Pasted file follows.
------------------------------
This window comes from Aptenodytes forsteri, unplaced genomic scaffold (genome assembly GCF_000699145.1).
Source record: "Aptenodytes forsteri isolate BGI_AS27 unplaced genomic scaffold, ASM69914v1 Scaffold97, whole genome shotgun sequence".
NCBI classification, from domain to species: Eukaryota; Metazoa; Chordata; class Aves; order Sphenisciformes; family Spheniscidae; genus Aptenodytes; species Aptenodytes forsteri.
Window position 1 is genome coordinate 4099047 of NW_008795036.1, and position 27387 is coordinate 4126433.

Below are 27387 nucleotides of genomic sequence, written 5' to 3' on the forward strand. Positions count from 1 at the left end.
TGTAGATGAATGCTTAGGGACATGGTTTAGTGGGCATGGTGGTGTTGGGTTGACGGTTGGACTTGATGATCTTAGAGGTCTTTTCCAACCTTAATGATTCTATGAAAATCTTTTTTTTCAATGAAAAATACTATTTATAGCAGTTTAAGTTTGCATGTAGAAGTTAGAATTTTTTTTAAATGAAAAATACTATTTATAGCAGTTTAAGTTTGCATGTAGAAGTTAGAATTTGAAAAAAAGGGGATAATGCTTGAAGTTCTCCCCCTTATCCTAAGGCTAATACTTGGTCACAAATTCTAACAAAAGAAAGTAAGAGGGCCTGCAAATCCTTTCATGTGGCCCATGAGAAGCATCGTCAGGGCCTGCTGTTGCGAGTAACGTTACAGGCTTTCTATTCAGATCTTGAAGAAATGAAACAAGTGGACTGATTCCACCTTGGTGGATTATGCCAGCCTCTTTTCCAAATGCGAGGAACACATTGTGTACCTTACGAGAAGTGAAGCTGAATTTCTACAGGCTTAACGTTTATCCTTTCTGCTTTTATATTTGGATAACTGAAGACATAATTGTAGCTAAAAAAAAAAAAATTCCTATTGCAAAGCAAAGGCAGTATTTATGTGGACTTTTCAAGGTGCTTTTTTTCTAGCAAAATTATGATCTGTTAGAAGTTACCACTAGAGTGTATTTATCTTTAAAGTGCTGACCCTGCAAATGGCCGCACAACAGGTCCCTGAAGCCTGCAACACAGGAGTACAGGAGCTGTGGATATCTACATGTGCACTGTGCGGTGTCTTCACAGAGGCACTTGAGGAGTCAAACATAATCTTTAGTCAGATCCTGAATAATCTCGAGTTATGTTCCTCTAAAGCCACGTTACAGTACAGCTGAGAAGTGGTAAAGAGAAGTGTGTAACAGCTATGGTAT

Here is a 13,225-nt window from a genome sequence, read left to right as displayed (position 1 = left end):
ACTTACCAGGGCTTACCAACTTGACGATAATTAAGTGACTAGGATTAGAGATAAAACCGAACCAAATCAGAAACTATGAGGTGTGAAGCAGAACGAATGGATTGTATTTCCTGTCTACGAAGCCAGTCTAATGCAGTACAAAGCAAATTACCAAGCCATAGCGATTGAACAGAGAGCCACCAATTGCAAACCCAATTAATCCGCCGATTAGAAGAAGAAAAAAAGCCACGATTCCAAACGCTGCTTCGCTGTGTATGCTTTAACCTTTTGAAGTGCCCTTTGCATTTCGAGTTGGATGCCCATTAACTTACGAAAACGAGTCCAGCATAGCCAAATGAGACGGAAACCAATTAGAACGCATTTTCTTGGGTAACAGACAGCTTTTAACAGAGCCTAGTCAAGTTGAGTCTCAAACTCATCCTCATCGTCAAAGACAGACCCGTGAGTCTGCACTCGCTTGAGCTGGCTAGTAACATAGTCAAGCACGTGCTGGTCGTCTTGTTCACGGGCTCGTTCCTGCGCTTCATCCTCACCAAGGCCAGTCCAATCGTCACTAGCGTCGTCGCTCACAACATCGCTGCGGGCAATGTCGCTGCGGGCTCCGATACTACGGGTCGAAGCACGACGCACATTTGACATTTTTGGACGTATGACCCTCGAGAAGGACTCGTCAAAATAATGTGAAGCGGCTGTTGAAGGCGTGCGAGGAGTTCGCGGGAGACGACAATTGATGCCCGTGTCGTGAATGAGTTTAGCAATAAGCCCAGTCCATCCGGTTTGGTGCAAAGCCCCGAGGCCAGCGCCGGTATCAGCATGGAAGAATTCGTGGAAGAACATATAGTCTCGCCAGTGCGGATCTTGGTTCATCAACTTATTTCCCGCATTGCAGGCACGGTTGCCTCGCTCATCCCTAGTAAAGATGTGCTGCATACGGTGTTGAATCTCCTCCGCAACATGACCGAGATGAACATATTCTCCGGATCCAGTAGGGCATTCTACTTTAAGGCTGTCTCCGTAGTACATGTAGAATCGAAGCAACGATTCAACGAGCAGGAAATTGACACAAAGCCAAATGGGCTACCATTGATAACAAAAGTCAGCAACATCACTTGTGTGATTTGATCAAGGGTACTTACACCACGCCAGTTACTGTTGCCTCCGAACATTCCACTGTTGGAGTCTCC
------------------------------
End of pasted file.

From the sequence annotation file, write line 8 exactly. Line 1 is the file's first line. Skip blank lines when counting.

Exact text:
ACTTACCAGGGCTTACCAACTTGACGATAATTAAGTGACTAGGATTAGAGATAAAACCGAACCAAATCAGAAACTATGAGGTGTGAAGCAGAACGAATGGATTGTATTTCCTGTCTACGAAGCCAGTCTAATGCAGTACAAAGCAAATTACCAAGCCATAGCGATTGAACAGAGAGCCACCAATTGCAAACCCAATTAATCCGCCGATTAGAAGAAGAAAAAAAGCCACGATTCCAAACGCTGCTTCGCTGTGTATGCTTTAACCTTTTGAAGTGCCCTTTGCATTTCGAGTTGGATGCCCATTAACTTACGAAAACGAGTCCAGCATAGCCAAATGAGACGGAAACCAATTAGAACGCATTTTCTTGGGTAACAGACAGCTTTTAACAGAGCCTAGTCAAGTTGAGTCTCAAACTCATCCTCATCGTCAAAGACAGACCCGTGAGTCTGCACTCGCTTGAGCTGGCTAGTAACATAGTCAAGCACGTGCTGGTCGTCTTGTTCACGGGCTCGTTCCTGCGCTTCATCCTCACCAAGGCCAGTCCAATCGTCACTAGCGTCGTCGCTCACAACATCGCTGCGGGCAATGTCGCTGCGGGCTCCGATACTACGGGTCGAAGCACGACGCACATTTGACATTTTTGGACGTATGACCCTCGAGAAGGACTCGTCAAAATAATGTGAAGCGGCTGTTGAAGGCGTGCGAGGAGTTCGCGGGAGACGACAATTGATGCCCGTGTCGTGAATGAGTTTAGCAATAAGCCCAGTCCATCCGGTTTGGTGCAAAGCCCCGAGGCCAGCGCCGGTATCAGCATGGAAGAATTCGTGGAAGAACATATAGTCTCGCCAGTGCGGATCTTGGTTCATCAACTTATTTCCCGCATTGCAGGCACGGTTGCCTCGCTCATCCCTAGTAAAGATGTGCTGCATACGGTGTTGAATCTCCTCCGCAACATGACCGAGATGAACATATTCTCCGGATCCAGTAGGGCATTCTACTTTAAGGCTGTCTCCGTAGTACATGTAGAATCGAAGCAACGATTCAACGAGCAGGAAATTGACACAAAGCCAAATGGGCTACCATTGATAACAAAAGTCAGCAACATCACTTGTGTGATTTGATCAAGGGTACTTACACCACGCCAGTTACTGTTGCCTCCGAACATTCCACTGTTGGAGTCTCC